How will cannabis legalization reshape the insurance industry?

For the first time in more than a decade, the state of New York faces a budget deficit of more than $6 billion. In his recent state of the state address, Governor Andrew Cuomo strongly pushed for cannabis legalization, which he claims will generate more than $300 million in tax revenue annually.

Governor Cuomo is not alone. Increasingly, more states and governors are exploring weed legalization for retail use. They, too, face similar budget shortfalls and argue, beyond revenue generation, that marijuana laws, as currently constituted, generate adverse effects, with many in minority communities disproportionately and adversely impacted for possessing relatively small quantities of cannabis.

While this no doubt will continue to be a polarizing issue, the reality is the explosion of vaping products, like Pax and Firefly vaporizers, paired with the establishment of retail dispensaries in states like Illinois and Massachusetts, will necessitate insurance policies that adequately cover associated risks.

The insurance industry is sailing into new and unfamiliar waters, which will profoundly affect how, when and where they communicate with their stakeholders, including journalists, clients, prospects, employees and regulators. So, what does that mean for marketers and corporate communicators responsible for shaping these messages? Let’s explore.

A dual breathalyzer for marijuana and alcohol

NFP, a leading insurance brokerage and long-running Hot Paper Lantern client, established a new venture fund focused on strategic partnerships and investments in the emerging Insurtech, Fintech and HR Tech arenas. The launch of this fund coincided with the establishment of NFP’s Innovation Lab, which supports the fund through ongoing market research.

A telling example demonstrating how NFP is interacting with stakeholders on cannabis-related issues is a recent investment NFP Ventures made in Hounds Lab, a technology startup focused on developing the first marijuana breathalyzer. Here’s the idea as Business Insider put it:  “If successful, the technology could help employers and police detect people who are currently impaired from the type currently available. The tool also measures alcohol like a standard breathalyzer.”

From NFP’s perspective, some of its clients and prospects currently work in the transportation, logistics, and construction spaces. If, hypothetically, a worker tests positive for cannabis use on the job, but legally used cannabis on the weekend, this could be perceived as an unfair practice. In an interview with Business Insider, Shawn Ellis, managing director of NFP Ventures, provides NFP’s rationale for investing in the startup:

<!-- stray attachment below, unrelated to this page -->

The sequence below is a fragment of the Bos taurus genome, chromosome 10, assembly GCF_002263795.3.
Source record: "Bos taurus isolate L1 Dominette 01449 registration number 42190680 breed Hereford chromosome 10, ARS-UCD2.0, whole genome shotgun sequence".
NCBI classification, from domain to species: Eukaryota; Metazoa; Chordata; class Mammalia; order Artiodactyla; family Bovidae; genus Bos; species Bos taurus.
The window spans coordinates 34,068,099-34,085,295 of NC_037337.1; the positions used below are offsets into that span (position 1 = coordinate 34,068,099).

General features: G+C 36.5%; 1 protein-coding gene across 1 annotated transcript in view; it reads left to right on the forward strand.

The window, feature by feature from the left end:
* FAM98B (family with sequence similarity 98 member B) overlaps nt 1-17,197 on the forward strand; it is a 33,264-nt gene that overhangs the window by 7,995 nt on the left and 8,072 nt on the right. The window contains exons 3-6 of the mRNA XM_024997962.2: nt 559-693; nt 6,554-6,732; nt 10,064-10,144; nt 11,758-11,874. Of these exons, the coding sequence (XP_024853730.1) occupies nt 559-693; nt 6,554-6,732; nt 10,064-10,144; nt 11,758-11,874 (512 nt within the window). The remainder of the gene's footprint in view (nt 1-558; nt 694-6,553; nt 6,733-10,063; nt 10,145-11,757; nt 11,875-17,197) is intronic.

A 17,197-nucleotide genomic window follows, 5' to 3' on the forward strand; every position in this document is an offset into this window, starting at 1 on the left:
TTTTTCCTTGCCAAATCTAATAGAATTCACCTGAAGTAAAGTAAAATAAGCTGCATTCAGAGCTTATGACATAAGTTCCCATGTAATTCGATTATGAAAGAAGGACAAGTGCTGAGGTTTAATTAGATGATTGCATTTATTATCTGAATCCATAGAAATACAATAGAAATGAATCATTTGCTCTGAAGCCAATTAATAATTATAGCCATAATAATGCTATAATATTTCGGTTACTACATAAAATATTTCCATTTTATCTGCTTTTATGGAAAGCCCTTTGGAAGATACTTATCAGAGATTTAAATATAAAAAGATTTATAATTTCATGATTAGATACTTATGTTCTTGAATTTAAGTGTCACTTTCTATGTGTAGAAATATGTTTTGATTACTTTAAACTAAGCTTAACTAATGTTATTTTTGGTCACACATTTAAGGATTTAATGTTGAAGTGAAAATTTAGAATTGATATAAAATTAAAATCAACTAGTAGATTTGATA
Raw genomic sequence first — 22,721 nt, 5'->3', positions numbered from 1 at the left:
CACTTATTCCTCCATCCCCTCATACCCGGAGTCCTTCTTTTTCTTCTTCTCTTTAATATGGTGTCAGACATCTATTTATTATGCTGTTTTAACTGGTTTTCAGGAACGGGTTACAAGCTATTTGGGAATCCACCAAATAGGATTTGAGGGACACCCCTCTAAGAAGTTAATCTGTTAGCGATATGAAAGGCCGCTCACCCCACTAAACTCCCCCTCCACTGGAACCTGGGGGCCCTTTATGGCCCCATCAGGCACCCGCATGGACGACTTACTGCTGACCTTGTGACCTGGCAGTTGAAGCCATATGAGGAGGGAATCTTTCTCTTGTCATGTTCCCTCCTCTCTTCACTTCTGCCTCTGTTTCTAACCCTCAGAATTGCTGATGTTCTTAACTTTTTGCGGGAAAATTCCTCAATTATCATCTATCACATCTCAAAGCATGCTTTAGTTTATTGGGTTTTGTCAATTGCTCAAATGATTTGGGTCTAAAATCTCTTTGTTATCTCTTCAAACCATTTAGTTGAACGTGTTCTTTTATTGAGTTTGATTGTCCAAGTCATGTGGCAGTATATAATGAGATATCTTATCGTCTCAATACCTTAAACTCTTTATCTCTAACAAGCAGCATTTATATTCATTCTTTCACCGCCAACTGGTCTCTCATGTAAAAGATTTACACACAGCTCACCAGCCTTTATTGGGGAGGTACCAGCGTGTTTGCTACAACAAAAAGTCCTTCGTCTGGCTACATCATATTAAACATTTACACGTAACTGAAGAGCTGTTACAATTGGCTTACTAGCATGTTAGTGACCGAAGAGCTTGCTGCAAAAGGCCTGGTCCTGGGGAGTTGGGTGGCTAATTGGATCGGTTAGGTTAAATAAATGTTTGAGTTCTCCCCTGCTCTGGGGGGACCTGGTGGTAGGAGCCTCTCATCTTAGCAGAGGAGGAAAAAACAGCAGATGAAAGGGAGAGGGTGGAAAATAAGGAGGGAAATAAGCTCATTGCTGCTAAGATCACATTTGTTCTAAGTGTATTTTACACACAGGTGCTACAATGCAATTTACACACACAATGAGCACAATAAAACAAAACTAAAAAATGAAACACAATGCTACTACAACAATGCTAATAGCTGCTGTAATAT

Ellis “sees Hound’s device as a potential solution to poor hair- and urine-based drug testing methods currently used across industries like construction and trucking. Those tests can’t distinguish between someone who just smoked and someone who used several days before.”

“It’s a huge leap forward to move away from hair and urine testing.”

This is just the beginning

As you can see from the above example, NFP and Mr. Ellis identified a clear need in the marketplace and shared objective, data-driven insights that were of use to Business Insider, other media and prospects looking for practical information about insurance products connected to the cannabis industry.

Good content can take many forms – whether as a series of short informational videos on the most pressing questions facing business connected to cannabis use, to thought leadership articles on implications for retail dispensaries looking to set up shop.

Each insurance brand, whether a broker or carrier, has unique challenges, needs and goals. However, amid contentious policy debates and hyperbolic exchanges prone to misinformation, customers, prospects and employees will be looking for impartial, fact-driven content to educate and inform about cannabis legalization.

Corporate communications and public relations professionals, within the insurance industry, need to create a multi-stakeholder strategy (e.g., regulators, employees, customers, prospects, journalists, investors) that digs in to the unique concerns, pain points and opportunities for each. Sensitive cultural perceptions should be balanced with pragmatic business implications – rooted in education-oriented communications from which stakeholders can glean helpful insights. This approach will enhance credibility, which, by extension, will make the media more likely to reach out to your brand, strengthen your company’s reputation and elevate brand awareness.